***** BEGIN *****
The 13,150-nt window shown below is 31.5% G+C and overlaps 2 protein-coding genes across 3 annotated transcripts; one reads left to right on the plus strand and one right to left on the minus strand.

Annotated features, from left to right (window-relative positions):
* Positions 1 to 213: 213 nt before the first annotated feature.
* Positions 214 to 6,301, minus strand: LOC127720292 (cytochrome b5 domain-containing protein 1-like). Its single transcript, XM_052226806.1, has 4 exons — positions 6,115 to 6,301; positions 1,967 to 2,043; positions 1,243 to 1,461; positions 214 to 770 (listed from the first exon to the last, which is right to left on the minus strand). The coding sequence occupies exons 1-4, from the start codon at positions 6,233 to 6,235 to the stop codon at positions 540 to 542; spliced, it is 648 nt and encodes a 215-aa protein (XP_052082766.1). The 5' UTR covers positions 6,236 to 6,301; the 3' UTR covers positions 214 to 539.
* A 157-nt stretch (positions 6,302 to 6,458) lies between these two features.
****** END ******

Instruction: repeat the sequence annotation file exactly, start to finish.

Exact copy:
The 13,150-nt window shown below is 31.5% G+C and overlaps 2 protein-coding genes across 3 annotated transcripts; one reads left to right on the plus strand and one right to left on the minus strand.

Annotated features, from left to right (window-relative positions):
* Positions 1 to 213: 213 nt before the first annotated feature.
* Positions 214 to 6,301, minus strand: LOC127720292 (cytochrome b5 domain-containing protein 1-like). Its single transcript, XM_052226806.1, has 4 exons — positions 6,115 to 6,301; positions 1,967 to 2,043; positions 1,243 to 1,461; positions 214 to 770 (listed from the first exon to the last, which is right to left on the minus strand). The coding sequence occupies exons 1-4, from the start codon at positions 6,233 to 6,235 to the stop codon at positions 540 to 542; spliced, it is 648 nt and encodes a 215-aa protein (XP_052082766.1). The 5' UTR covers positions 6,236 to 6,301; the 3' UTR covers positions 214 to 539.
* A 157-nt stretch (positions 6,302 to 6,458) lies between these two features.